Clinical Obstetrics and Gynaecology, 3ed.


Monitoring of the fetus in labour


Fetal physiology

Risk assessment

Fetal heart rate recording

Fetal blood sampling (FBS)

Clinical examples of fetal monitoring scenarios with corresponding CTGs

Long-term prognosis following delivery


The purpose of monitoring the fetus in labour is to try and identify those which might be at risk of hypoxic injury so that delivery can be expedited and potential problems prevented. This process of monitoring usually involves some form of fetal heart rate assessment, either with intermittent auscultation or by continuous electronic measurement (cardiotocography, CTG) and analysis of the fetal ECG waveform. Intermittent auscultation of the fetal heart is appropriate for monitoring fetal condition in low-risk labour, with electronic fetal monitoring being used either in high-risk labour or if concern is raised by intermittent auscultation in low-risk patients. The CTG is good at identifying the normal healthy fetus but there is a high false positive rate and many fetuses labelled as ‘distressed’ are actually not hypoxic. As a consequence, the rate of obstetric intervention may be increased in return for no neonatal benefit. Analysis of the ECG waveform in association with the CTG can improve its predictive ability for hypoxia.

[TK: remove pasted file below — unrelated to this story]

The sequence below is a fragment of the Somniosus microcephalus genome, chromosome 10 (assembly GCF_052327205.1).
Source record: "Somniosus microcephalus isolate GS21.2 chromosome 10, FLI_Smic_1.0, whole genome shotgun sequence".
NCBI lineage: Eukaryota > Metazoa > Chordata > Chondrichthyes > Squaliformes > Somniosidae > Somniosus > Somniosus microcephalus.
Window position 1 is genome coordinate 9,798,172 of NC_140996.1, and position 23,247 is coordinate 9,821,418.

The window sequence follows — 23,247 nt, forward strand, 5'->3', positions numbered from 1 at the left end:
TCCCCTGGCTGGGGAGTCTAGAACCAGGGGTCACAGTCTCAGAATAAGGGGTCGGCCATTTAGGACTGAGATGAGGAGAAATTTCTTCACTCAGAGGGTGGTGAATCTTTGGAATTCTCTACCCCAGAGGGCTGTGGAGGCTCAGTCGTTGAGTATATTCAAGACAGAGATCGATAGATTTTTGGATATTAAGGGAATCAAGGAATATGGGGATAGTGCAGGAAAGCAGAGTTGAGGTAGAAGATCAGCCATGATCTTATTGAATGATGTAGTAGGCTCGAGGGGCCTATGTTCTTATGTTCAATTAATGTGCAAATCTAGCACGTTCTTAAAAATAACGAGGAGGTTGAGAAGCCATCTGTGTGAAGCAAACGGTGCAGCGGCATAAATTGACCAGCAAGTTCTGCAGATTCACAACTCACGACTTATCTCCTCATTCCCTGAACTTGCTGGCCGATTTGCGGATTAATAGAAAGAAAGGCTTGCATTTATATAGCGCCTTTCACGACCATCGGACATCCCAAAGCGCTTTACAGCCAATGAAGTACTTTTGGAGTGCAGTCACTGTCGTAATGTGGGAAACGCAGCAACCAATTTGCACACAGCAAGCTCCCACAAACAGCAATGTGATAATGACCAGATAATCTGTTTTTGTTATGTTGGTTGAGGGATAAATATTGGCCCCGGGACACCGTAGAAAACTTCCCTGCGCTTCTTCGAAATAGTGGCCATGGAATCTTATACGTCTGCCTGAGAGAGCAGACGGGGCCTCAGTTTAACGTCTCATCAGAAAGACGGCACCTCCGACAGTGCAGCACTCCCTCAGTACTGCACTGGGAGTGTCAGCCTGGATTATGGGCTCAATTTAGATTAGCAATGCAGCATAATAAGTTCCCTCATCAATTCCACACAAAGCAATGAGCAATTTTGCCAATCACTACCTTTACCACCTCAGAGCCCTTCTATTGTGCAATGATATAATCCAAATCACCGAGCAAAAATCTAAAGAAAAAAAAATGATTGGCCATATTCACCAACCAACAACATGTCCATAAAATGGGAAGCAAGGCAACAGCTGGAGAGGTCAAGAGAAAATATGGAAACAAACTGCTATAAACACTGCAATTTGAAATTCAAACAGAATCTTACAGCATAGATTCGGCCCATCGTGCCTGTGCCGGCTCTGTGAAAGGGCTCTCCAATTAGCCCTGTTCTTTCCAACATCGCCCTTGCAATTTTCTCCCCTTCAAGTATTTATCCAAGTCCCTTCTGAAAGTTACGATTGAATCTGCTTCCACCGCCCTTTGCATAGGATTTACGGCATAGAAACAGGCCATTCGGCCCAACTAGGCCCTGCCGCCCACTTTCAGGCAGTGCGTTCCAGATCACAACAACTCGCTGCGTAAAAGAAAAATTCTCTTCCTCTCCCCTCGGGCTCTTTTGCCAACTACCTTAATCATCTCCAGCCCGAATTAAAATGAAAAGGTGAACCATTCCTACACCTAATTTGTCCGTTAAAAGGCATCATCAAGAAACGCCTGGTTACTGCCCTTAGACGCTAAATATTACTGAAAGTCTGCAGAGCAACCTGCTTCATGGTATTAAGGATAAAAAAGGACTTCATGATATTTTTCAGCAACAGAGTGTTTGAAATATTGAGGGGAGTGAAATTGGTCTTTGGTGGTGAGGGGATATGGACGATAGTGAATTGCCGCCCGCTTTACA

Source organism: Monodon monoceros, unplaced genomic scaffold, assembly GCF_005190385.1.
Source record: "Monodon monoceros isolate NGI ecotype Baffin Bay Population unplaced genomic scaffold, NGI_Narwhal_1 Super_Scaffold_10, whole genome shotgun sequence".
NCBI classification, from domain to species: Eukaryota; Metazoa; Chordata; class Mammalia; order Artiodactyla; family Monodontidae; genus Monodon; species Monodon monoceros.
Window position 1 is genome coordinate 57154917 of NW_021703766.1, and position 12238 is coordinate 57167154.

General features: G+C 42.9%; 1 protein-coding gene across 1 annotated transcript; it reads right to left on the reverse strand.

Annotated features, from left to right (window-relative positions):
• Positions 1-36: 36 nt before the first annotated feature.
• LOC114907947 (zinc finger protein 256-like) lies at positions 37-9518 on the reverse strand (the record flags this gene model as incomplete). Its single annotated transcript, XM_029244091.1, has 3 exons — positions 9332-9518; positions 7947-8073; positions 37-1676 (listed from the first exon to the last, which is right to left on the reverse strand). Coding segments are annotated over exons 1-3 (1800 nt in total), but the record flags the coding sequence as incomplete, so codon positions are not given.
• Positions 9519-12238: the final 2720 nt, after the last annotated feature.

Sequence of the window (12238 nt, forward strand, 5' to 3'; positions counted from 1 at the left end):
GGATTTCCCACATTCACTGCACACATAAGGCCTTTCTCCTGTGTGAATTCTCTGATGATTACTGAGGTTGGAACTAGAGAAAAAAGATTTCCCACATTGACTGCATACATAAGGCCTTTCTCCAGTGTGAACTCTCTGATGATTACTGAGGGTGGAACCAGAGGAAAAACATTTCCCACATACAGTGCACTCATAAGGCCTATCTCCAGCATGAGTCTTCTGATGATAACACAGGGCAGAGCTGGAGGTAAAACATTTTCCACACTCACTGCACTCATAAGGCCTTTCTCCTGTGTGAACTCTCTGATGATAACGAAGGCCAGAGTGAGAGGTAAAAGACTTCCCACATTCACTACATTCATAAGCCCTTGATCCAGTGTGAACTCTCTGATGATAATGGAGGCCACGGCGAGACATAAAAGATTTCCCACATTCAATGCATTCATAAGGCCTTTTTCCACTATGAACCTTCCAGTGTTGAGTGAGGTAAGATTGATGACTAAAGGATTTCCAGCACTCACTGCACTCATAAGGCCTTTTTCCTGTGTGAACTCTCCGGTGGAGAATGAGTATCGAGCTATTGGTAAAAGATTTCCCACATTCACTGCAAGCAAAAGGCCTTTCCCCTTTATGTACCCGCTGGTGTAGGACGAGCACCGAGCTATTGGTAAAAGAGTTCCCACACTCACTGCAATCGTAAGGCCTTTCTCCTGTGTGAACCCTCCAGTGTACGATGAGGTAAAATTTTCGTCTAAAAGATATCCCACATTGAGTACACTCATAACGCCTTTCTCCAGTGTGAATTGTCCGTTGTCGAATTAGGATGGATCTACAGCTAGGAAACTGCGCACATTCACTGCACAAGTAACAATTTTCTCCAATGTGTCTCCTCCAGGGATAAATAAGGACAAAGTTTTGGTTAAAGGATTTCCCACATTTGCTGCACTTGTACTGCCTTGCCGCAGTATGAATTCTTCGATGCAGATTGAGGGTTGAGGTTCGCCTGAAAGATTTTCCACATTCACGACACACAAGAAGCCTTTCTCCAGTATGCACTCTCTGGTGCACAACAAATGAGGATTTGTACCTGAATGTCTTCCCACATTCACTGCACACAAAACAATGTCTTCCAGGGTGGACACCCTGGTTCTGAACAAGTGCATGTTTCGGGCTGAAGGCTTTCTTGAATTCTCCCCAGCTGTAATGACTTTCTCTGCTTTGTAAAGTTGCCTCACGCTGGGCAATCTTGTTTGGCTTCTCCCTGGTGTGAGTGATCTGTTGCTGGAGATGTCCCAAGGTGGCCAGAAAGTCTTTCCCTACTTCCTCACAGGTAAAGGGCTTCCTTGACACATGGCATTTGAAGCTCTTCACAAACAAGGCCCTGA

Fetal physiology

Fetal oxygenation depends on a number of factors.

Maternal blood supply to the placenta

During a contraction, the intramural vessels supplying the placenta are constricted by the smooth muscle fibres of the uterus. Providing the contractions are not too long or too frequent, the placental blood supply has time to recover before the next contraction begins. In hyperstimulation, when the uterus is contracting too frequently, placental oxygenation may be impaired. In other circumstances, there may be placental hypoperfusion, for example following the distal sympathetic blockade and associated hypotension, which can occur with spinal or epidural anaesthesia.

Functional capacity of the placenta

A small, poorly-formed placenta is less capable of adequate oxygen transfer than a larger placenta. In this condition, the fetus may already be growth restricted prior to the onset of labour and therefore more susceptible to a hypoxic stress. In abruptio placentae, it is obvious that the resulting partial placental separation leaves a reduced surface area for vascular communication, and is therefore less efficient at oxygen exchange.